The other half of Connexions came from the English Network for Resources in Community Health (ENRICH), whose mandate was to promote, advocate, and develop improved health and social services for English-speaking families in the Outaouais.
Both core components of the organization can draw their roots back to the 1981 forming of the Regional Association of West Quebecers (RAWQ).
Connexions has drawn on its forming and expanded that raison d’être to envision a mission statement where it aims to “promote the health, social well-being, and vitality of the English-speaking community within the Outaouais.”
There have been many community assessments over the years, some conducted by the federal government, others by the province and some, more recently and perhaps comprehensively, undertaken regionally.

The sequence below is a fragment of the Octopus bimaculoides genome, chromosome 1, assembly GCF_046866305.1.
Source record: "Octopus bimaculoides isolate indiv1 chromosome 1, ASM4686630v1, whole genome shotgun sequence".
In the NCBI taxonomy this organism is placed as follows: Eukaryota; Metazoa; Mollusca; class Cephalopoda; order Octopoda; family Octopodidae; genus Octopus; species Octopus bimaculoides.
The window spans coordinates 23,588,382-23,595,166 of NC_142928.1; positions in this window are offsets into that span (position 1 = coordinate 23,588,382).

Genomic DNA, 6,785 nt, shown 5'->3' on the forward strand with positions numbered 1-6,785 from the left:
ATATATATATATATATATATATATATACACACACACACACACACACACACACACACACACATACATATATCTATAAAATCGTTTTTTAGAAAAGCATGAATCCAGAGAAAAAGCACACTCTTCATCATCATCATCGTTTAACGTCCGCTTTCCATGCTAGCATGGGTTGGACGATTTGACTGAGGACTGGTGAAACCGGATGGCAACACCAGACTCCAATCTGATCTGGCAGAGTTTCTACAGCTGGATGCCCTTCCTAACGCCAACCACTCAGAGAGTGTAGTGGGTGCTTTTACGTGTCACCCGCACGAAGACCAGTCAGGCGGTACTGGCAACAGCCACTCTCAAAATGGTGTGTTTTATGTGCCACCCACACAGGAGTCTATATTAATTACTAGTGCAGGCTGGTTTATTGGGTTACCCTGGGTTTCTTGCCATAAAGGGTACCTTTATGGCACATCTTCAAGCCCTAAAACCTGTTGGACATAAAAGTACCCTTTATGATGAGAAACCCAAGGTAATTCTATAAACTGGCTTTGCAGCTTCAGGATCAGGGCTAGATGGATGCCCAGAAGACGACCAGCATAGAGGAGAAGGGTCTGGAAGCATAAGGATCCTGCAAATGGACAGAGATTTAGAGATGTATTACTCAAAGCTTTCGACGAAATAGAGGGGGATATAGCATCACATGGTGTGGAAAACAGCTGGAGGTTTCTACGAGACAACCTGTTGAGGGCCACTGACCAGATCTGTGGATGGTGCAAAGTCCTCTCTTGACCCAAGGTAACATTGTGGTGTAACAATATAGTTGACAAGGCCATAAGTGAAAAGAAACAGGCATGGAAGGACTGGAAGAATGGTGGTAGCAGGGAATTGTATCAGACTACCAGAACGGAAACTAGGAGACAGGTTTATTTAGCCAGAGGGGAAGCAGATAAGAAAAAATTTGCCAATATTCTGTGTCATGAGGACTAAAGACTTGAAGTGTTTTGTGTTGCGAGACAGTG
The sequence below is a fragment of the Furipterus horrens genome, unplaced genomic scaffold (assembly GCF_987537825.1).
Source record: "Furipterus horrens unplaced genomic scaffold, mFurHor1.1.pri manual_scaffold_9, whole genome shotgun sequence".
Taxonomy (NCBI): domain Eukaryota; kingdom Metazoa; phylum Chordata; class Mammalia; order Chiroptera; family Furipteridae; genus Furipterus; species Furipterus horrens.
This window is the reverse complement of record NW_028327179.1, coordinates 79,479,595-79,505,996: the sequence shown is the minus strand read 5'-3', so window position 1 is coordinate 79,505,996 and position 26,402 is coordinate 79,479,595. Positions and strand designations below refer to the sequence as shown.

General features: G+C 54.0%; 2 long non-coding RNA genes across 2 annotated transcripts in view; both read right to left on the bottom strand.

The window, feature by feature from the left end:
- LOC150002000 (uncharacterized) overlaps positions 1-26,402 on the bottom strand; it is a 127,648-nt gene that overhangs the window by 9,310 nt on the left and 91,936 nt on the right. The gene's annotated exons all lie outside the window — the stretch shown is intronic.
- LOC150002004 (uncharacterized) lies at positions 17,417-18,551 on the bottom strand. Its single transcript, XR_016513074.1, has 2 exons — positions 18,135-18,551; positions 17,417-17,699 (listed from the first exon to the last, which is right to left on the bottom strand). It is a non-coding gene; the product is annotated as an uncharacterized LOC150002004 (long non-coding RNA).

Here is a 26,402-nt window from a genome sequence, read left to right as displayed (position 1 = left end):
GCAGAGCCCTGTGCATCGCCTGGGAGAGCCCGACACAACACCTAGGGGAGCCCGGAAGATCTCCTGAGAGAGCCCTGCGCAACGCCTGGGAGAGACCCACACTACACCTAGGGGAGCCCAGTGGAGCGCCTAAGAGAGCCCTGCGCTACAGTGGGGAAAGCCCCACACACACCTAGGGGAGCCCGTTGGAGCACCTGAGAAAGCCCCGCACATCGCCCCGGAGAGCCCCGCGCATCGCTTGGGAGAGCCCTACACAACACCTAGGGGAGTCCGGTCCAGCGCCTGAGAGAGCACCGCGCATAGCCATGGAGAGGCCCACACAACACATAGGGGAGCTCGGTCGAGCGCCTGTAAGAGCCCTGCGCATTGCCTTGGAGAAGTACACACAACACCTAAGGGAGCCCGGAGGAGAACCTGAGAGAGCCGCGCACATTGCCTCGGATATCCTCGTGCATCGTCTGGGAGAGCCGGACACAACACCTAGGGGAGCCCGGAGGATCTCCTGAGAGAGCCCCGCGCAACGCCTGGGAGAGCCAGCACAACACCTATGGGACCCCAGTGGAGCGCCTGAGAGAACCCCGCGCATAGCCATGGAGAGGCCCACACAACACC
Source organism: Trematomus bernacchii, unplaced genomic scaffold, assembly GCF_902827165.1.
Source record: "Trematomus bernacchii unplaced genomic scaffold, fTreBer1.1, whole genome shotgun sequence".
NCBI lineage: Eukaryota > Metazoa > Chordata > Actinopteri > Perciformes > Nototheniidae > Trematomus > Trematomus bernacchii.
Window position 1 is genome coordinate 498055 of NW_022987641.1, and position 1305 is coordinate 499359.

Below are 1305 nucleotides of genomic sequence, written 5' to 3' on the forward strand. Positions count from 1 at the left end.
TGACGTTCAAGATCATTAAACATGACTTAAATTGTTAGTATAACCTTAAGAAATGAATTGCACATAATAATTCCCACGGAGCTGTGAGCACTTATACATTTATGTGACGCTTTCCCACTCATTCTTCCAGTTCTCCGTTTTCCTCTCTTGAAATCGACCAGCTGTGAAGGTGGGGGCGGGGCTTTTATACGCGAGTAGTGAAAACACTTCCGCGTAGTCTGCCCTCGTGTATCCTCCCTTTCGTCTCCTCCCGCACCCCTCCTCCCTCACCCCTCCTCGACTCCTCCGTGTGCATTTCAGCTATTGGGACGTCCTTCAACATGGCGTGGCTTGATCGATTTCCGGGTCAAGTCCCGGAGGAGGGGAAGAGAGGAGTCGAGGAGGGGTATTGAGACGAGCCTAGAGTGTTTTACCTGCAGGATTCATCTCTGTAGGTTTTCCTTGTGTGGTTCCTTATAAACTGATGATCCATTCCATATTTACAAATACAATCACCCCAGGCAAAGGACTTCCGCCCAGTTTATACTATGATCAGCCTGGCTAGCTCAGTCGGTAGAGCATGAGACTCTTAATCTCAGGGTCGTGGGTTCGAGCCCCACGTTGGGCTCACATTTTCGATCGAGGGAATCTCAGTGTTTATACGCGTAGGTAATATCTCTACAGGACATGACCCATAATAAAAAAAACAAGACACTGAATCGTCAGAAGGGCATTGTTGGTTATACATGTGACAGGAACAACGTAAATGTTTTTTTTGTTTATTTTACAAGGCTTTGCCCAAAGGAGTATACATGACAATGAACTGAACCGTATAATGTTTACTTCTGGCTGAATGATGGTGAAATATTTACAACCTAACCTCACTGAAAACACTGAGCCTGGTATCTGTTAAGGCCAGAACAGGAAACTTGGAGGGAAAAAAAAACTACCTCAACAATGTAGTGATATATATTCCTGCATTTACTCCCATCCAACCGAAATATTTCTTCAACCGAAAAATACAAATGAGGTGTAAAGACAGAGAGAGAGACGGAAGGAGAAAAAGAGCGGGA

When Premier Robert Bourassa commissioned Bill 22, The Official Language Act for Quebec, in 1974, he set the wheels in motion whereby English-speakers within the province would increasingly see their ability to access services in English dwindle as the province became, officially, French-speaking only. As a byproduct of that, it was logical, and one would assume essential, to conduct outreach sessions with the community in order to get a sense of well-being.
Information gathered from the focus groups will be funnelled to a central location where consultants will undertake updating the original portrait, then crafted by anthropologist Mary Richardson, PhD.
The four remaining focus groups are being held in Shawville, Campbell’s Bay, Portage du Fort and Chapeau on Tuesday afternoons through January and early February (see Connexions ad for details).

Connexions’ Community Outreach and Engagement Coordinators Paul Brown and Shelley Heaphy are leading the focus groups and kicked things off Thursday in Otter Lake.